Charter school battle in Oregon
PORTLAND, Ore. --As another school year gets under way in Oregon, the ranks of charter schools in the state continue to swell, but a dustup could surface over the expansion of online-only charter schools.
There are now 80 charter schools in the state, up from 70 in the 2006-2007 school year, said Margaret Bates, an educational specialist at the Oregon Department of Education. Two charter schools -- one in Bend and one in Vernonia -- have closed since last year, she said.
New charters have opened across the state, in Cottage Grove, Klamath Falls, Medford, Fossil, Sisters and the Portland area. About 10,000 students now attend charter schools in the state, Bates said, significant growth in a state that came late to the charter school movement.
Charter schools operate under a contract with a school district or the state and receive public funding. Such schools, which must be open to any student, are designed to encourage experimentation and are free of many of the regulations that govern traditional public schools.
All of the charter schools in Oregon are traditional bricks-and-mortar schools, except for the Oregon Connections Academy, which enrolled 1,500 students last year.
The Connections Academy, which contracts with a Maryland-based for-profit company to operate the school, is a K-11 online charter school, sponsored by the Scio School District. The school draws students from all over the state who take their classes, communicate with their teachers and complete their homework via the Internet.
For individual school districts, each time a student decides to transfer to the Connections Academy, it's a loss of at least $6,300, which is the amount of per-pupil public funding.
But after the Oregon Connections Academy opened in 2005, the state passed a law that required at least 50 percent of the students attending any virtual school to come from within the sponsoring district.
The law was designed to stanch poaching of students, and the state funding that follows them, an issue of special concerns to rural school district who've struggled to stay afloat in the face of declining enrollments.
Oregon Connections Academy was grandfathered in, and so hasn't been constrained by the residency requirement, giving them a de facto monopoly.
Now, though, the Lincoln County School District, which already sponsors several local charter schools, has agreed to back a competitor to the Connections Academy.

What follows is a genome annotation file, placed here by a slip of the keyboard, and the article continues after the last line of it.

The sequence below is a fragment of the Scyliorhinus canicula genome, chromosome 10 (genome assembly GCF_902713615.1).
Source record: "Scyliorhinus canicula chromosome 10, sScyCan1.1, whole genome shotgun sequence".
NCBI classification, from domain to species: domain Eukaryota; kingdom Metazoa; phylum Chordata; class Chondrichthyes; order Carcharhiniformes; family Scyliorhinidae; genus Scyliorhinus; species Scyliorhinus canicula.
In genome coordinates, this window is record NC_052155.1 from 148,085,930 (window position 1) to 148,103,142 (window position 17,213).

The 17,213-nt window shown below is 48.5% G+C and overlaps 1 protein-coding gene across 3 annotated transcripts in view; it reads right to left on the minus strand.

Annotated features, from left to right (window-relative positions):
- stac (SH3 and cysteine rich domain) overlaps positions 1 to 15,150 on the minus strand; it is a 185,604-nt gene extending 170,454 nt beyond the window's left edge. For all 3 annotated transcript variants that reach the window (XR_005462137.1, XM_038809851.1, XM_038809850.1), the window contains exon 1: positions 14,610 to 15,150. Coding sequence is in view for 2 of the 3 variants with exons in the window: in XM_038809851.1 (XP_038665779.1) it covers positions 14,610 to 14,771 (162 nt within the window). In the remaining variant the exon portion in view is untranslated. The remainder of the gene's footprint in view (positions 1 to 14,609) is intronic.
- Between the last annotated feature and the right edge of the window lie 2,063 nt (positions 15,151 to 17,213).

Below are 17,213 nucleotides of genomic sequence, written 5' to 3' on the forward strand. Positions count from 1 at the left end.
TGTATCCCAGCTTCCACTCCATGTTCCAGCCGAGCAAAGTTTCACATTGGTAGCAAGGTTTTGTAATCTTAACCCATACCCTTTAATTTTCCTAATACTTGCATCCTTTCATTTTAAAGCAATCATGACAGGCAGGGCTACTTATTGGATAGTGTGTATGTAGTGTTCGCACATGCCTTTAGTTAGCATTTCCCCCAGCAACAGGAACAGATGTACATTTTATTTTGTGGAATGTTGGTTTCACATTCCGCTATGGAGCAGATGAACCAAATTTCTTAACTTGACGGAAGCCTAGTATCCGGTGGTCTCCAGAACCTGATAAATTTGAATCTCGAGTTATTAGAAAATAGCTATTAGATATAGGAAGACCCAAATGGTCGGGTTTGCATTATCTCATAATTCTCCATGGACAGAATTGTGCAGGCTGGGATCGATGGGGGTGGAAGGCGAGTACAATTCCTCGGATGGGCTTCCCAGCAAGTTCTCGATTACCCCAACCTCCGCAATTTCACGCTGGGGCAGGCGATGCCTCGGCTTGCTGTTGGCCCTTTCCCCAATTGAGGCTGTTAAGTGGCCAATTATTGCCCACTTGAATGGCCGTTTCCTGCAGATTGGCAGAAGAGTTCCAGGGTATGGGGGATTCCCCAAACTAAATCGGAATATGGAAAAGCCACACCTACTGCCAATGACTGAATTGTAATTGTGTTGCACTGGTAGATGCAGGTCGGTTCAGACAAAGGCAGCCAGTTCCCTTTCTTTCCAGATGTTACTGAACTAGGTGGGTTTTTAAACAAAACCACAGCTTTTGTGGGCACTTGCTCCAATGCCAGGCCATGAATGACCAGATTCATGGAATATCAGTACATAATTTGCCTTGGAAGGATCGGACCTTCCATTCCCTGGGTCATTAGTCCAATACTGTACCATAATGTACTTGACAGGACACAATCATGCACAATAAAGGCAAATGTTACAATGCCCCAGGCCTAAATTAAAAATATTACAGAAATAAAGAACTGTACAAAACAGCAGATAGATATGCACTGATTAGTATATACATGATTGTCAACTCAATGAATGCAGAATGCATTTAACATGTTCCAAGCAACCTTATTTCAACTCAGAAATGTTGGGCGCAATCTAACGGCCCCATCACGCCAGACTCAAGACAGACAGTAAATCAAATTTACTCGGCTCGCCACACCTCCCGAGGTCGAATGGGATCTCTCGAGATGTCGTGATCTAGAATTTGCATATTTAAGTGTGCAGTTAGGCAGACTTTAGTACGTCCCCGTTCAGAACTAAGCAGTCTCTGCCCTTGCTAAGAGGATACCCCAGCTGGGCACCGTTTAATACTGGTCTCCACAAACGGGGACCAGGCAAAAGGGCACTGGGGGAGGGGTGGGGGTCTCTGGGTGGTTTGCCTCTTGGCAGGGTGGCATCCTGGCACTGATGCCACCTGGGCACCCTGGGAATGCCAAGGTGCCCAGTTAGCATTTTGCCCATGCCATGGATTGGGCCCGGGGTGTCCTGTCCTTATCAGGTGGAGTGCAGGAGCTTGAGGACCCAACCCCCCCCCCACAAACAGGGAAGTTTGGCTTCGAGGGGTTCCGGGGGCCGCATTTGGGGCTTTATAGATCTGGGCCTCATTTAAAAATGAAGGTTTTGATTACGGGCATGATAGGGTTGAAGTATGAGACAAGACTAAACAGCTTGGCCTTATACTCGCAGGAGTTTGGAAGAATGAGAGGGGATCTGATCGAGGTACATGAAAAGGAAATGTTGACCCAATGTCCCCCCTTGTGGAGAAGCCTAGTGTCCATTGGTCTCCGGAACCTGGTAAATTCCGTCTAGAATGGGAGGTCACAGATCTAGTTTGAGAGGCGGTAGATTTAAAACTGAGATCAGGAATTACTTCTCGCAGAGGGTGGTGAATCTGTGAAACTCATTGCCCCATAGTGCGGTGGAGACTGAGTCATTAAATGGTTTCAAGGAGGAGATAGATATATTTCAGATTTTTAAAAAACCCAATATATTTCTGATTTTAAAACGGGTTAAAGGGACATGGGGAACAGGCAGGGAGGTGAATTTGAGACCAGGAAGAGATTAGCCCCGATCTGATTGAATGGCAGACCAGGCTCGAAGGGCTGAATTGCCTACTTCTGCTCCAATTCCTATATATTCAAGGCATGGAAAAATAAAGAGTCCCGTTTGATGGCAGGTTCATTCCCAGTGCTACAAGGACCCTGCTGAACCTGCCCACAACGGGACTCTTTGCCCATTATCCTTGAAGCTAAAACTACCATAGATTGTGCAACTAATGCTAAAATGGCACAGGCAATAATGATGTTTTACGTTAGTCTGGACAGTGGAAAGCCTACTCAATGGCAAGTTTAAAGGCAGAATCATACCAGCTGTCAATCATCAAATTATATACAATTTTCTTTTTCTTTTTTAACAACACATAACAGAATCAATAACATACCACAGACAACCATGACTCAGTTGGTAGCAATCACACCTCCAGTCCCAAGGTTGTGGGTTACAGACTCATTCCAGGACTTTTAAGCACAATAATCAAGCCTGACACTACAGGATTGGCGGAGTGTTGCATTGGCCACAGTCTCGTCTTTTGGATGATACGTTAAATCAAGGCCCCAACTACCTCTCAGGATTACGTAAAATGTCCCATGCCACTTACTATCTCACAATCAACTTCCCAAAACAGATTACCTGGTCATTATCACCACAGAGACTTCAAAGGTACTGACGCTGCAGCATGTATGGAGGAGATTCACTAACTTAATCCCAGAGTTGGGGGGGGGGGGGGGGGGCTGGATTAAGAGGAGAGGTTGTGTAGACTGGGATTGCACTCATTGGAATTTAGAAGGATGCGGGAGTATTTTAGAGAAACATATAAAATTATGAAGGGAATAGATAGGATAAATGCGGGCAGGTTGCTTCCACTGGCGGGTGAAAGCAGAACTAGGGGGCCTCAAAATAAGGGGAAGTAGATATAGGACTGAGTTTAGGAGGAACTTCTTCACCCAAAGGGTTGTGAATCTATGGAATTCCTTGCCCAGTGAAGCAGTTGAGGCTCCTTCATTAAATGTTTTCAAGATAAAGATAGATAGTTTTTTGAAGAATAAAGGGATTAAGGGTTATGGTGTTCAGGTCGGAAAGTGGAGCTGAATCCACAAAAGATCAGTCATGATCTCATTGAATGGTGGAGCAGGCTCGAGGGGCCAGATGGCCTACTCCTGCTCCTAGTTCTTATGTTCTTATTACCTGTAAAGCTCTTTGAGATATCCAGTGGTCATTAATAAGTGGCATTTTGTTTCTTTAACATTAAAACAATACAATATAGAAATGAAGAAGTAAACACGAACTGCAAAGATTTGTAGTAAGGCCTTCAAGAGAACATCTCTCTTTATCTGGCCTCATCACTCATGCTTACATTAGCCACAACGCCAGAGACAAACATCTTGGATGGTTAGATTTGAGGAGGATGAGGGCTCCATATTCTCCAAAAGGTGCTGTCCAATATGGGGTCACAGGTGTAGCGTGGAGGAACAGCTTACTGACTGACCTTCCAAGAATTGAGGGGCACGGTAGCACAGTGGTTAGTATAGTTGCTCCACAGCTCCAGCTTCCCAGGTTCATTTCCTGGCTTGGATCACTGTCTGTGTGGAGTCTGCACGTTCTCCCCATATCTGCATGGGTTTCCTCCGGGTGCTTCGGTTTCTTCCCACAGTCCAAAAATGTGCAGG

The new online charter high school would be run by Portland-based Insight Schools Inc., a for-profit company that's associated with the University of Phoenix, a pioneer in online higher education that's owned by
The school's backers are planning to seek a waiver for the residency requirements from the state Board of Education, said Keith Oelrich, the founder and CEO of Insight Schools, which also runs online charter schools based in Los Angeles, Calif. and Forks, Wash.
The company's goal, he said, is to reach out to students who have dropped out of traditional high schools, though he acknowledged that if the waiver is approved, the new school will also draw some public school students.
He said the waiver is necessary to be able to draw on a broader pool of students to cover startup costs of an online charter school, which Oelrich estimated could top $1 million.
School districts that sponsor statewide online charter schools have a modest financial incentive to do so. Under state law, charter schools keep 95 percent of the per-pupil funding for high school students, but the sponsoring school district gets five percent.
"It probably doesn't add up to a whole lot of money," said Tom Rinearson, superintendent of the Lincoln County School District. "But any little bit helps."
Rinearson said the rural district already offers plenty of online courses for its high schoolers, and is hoping that partnering with Insight Schools will help expand its offerings.
Matt Wingard, a spokesman for the Connections Academy, said the company thinks "more choice is good. If there is another school that wants to provide choice, we think that's great."